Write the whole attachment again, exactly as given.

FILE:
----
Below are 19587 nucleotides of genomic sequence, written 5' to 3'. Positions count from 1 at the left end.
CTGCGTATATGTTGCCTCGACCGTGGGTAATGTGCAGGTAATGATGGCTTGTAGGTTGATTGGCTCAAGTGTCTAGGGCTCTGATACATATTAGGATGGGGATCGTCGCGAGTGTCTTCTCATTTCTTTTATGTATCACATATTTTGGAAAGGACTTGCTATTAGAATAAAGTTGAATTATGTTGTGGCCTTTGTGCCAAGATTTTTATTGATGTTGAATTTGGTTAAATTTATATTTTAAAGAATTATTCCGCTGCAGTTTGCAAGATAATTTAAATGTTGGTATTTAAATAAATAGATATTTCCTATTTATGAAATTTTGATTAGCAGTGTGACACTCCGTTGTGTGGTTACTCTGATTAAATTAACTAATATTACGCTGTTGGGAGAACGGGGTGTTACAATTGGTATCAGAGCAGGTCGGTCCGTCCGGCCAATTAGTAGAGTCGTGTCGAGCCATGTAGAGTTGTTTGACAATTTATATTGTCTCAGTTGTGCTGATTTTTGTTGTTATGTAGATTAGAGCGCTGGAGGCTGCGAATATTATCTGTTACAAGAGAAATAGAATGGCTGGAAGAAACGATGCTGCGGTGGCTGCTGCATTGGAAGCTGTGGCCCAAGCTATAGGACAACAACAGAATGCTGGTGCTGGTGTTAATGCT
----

Below are 19587 nucleotides of genomic sequence, written 5' to 3'. Positions count from 1 at the left end.
CTGCGTATATGTTGCCTCGACCGTGGGTAATGTGCAGGTAATGATGGCTTGTAGGTTGATTGGCTCAAGTGTCTAGGGCTCTGATACATATTAGGATGGGGATCGTCGCGAGTGTCTTCTCATTTCTTTTATGTATCACATATTTTGGAAAGGACTTGCTATTAGAATAAAGTTGAATTATGTTGTGGCCTTTGTGCCAAGATTTTTATTGATGTTGAATTTGGTTAAATTTATATTTTAAAGAATTATTCCGCTGCAGTTTGCAAGATAATTTAAATGTTGGTATTTAAATAAATAGATATTTCCTATTTATGAAATTTTGATTAGCAGTGTGACACTCCGTTGTGTGGTTACTCTGATTAAATTAACTAATATTACGCTGTTGGGAGAACGGGGTGTTACAATTGGTATCAGAGCAGGTCGGTCCGTCCGGCCAATTAGTAGAGTCGTGTCGAGCCATGTAGAGTTGTTTGACAATTTATATTGTCTCAGTTGTGCTGATTTTTGTTGTTATGTAGATTAGAGCGCTGGAGGCTGCGAATATTATCTGTTACAAGAGAAATAGAATGGCTGGAAGAAACGATGCTGCGGTGGCTGCTGCATTGGAAGCTGTGGCCCAAGCTATAGGACAACAACAGAATGCTGGTGCTGGTGTTAATGCT